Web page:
$700M in Fed Funding Announced to Boost Water Levels in Vegas-Adjacent Lake Mead

Posted on: June 6, 2024, 03:54h. 

Last updated on: June 6, 2024, 02:49h.

The Department of the Interior on Thursday announced an initial $700 million in federal funding to help boost the water level at Lake Mead.

In a press release, the department shared its hope that this investment could return “more than 700,000 acre-feet of water” to Lake Mead.

Despite improvements made in recent months, an historic 23-year drought has led to record low water levels at the nation’s largest human-made reservoir, which supplies 90% of the water for the Las Vegas Strip and the rest of Southern Nevada.

As of June 6, the water in Lake Mead sits at 1,066 feet above sea level. This is better than its measurements in June 2022 (1,043 feet) and June 2023 (1,055 feet), but still 163 feet (12.6%) short of full.

Lake Mead and the Lower Colorado River Basin supply more than 40 million people with water, as well as fueling hydropower in seven US states.

“The Biden-Harris administration is committed to making western communities more resilient to the impacts of climate change,” Secretary Deb Haaland is quoted as saying in the press release. “Building on our significant efforts to protect the Colorado River System, we are continuing to make smart investments through the President’s Investing in America agenda to strengthen the stability and sustainability of the Colorado River System.”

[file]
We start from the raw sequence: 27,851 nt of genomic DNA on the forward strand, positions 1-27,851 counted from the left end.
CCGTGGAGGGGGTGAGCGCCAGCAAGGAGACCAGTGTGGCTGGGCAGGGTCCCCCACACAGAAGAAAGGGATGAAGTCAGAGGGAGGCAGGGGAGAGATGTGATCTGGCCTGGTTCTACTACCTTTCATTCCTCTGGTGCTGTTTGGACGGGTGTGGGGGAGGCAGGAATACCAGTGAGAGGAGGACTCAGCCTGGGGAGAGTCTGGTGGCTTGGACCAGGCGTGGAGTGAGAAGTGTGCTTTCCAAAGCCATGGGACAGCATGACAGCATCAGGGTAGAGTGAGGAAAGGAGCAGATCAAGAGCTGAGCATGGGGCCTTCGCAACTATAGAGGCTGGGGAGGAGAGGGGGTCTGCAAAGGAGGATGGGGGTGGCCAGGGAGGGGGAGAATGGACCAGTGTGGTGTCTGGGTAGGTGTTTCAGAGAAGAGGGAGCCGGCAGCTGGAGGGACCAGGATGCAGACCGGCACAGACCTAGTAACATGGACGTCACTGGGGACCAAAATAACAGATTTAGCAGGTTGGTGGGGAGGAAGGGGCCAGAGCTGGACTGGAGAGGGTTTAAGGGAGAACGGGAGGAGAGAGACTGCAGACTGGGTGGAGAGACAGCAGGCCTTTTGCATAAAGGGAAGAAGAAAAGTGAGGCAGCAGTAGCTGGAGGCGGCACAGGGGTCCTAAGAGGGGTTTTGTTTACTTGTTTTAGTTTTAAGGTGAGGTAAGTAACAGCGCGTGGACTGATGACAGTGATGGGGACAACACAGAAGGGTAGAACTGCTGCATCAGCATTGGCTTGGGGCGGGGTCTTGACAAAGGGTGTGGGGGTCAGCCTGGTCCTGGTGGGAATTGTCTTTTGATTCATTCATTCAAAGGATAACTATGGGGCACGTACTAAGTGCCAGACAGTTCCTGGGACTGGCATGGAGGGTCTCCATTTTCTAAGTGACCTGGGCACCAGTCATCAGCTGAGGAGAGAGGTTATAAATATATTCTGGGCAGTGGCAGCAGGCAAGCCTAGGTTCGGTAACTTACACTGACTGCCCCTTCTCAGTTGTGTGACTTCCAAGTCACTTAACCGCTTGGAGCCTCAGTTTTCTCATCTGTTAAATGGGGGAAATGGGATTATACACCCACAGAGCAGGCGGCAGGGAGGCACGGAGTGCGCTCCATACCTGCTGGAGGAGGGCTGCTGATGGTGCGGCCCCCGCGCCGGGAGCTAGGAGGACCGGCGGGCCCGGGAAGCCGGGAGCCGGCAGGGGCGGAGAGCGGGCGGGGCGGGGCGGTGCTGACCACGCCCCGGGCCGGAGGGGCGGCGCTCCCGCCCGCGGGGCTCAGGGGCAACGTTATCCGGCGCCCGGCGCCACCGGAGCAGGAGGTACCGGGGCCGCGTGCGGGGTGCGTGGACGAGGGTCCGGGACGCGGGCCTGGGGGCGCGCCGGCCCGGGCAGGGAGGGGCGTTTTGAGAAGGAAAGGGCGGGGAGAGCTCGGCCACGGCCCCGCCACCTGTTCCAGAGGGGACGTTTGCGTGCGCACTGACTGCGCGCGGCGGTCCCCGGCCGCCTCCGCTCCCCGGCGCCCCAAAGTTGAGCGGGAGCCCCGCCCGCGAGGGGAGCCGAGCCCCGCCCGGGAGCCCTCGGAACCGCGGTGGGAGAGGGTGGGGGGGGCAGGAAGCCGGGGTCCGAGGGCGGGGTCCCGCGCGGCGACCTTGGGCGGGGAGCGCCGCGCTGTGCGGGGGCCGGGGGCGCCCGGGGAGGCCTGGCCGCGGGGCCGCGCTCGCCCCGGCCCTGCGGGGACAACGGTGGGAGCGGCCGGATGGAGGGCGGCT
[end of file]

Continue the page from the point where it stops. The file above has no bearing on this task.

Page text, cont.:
The $700 million is earmarked for water distribution structures, advanced metering infrastructure, farm efficiency improvements, canal lining, turf removal, groundwater banking, water recycling and purification efforts, and another potential conservation method we’re hearing for the first time in an official press release: desalinization.

Lake Mead is 272 miles from the nearest large body of salt water, the Pacific Ocean, and constructing a pipeline that long is still not widely regarded as feasible.

Instead, the government is more likely to invest in a desalination plant in Mexico — where the Colorado River empties into the Gulf of California at the base of the Baja Peninsula — and then trade that investment for a portion of Mexico’s Colorado River water rights.

This is the latest announcement of funding by the Lower Colorado Basin System Conservation and Efficiency Program, established through the Inflation Reduction Act of 2022 to address climate change and the drought crisis.